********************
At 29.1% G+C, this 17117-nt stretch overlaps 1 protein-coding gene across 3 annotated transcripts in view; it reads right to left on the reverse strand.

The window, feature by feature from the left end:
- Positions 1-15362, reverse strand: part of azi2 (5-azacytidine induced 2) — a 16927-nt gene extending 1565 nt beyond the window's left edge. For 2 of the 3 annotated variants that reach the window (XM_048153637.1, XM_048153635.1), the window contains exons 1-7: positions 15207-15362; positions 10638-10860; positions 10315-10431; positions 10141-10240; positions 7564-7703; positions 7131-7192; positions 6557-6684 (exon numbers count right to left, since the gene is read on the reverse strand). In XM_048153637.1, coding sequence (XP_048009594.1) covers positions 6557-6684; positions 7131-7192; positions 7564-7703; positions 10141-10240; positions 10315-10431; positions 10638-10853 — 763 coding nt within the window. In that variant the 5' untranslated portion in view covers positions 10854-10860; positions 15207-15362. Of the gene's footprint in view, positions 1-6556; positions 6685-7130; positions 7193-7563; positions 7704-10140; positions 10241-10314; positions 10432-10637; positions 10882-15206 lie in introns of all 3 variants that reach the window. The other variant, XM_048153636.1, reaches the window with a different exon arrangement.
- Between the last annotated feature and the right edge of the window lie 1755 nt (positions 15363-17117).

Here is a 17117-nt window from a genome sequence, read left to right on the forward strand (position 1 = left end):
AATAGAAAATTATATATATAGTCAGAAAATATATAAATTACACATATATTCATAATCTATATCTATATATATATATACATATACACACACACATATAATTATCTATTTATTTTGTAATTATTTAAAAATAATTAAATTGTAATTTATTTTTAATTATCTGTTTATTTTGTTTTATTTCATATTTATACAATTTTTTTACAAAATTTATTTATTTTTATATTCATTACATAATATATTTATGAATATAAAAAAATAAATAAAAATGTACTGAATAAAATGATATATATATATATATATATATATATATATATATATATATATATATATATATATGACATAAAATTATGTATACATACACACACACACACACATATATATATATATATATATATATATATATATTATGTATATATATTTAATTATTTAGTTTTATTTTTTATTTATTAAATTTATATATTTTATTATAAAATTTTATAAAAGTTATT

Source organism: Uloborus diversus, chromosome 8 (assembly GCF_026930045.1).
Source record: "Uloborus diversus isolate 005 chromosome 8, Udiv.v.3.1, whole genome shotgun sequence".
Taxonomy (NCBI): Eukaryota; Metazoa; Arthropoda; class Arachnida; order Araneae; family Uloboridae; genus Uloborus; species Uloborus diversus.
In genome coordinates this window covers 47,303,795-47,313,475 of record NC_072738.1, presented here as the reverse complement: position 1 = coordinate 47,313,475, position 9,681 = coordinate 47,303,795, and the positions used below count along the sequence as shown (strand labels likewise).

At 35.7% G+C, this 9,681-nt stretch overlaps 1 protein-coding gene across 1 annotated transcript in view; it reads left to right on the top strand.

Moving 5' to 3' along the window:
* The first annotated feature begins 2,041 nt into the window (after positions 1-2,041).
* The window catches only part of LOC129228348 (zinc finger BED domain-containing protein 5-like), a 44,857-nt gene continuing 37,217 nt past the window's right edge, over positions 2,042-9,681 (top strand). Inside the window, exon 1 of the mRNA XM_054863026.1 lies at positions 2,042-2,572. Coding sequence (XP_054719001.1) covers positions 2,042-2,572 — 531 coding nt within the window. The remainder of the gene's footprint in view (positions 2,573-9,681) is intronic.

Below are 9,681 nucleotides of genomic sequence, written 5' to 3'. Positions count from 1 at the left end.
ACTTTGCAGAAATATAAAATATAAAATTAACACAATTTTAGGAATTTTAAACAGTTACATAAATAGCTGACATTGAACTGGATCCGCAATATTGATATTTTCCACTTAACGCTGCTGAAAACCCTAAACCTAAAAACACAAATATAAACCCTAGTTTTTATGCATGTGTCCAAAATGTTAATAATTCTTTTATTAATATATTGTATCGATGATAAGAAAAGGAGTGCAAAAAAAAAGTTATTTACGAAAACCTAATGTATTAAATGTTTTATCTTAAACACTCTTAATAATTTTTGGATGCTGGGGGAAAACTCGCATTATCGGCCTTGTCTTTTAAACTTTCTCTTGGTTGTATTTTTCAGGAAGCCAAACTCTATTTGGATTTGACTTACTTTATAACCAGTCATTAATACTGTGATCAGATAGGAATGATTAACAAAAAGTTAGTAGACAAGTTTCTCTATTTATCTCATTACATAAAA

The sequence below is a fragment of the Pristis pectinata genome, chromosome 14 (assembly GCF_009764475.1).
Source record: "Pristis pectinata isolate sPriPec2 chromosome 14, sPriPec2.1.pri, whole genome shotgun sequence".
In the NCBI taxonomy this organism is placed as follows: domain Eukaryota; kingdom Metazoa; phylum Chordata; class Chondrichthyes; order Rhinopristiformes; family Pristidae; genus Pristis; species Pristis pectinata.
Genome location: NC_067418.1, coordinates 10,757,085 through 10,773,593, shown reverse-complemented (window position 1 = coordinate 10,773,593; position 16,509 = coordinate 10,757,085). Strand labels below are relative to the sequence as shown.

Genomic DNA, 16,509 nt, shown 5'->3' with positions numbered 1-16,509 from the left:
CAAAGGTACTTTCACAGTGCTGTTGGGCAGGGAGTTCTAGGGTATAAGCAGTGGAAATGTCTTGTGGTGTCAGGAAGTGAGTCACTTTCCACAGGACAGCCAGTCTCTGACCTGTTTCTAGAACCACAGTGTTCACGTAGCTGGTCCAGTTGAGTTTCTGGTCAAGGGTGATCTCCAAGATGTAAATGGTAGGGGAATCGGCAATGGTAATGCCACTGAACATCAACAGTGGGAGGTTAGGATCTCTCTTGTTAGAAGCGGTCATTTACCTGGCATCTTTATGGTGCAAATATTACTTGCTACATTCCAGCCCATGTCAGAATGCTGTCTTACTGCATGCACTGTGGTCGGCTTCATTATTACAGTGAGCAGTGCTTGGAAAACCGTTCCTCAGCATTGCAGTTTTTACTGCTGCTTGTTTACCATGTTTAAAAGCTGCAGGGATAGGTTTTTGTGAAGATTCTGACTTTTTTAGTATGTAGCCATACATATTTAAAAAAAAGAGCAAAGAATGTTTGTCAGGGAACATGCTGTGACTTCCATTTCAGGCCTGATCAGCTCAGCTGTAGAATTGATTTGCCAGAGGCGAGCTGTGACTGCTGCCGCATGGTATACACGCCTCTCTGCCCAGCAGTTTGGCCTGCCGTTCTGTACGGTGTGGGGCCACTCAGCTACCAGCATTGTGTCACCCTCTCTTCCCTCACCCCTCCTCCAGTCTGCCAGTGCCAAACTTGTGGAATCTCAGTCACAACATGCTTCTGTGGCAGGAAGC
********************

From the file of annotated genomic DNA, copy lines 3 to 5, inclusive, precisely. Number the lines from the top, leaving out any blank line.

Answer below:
- Positions 1-15362, reverse strand: part of azi2 (5-azacytidine induced 2) — a 16927-nt gene extending 1565 nt beyond the window's left edge. For 2 of the 3 annotated variants that reach the window (XM_048153637.1, XM_048153635.1), the window contains exons 1-7: positions 15207-15362; positions 10638-10860; positions 10315-10431; positions 10141-10240; positions 7564-7703; positions 7131-7192; positions 6557-6684 (exon numbers count right to left, since the gene is read on the reverse strand). In XM_048153637.1, coding sequence (XP_048009594.1) covers positions 6557-6684; positions 7131-7192; positions 7564-7703; positions 10141-10240; positions 10315-10431; positions 10638-10853 — 763 coding nt within the window. In that variant the 5' untranslated portion in view covers positions 10854-10860; positions 15207-15362. Of the gene's footprint in view, positions 1-6556; positions 6685-7130; positions 7193-7563; positions 7704-10140; positions 10241-10314; positions 10432-10637; positions 10882-15206 lie in introns of all 3 variants that reach the window. The other variant, XM_048153636.1, reaches the window with a different exon arrangement.
- Between the last annotated feature and the right edge of the window lie 1755 nt (positions 15363-17117).

Here is a 17117-nt window from a genome sequence, read left to right on the forward strand (position 1 = left end):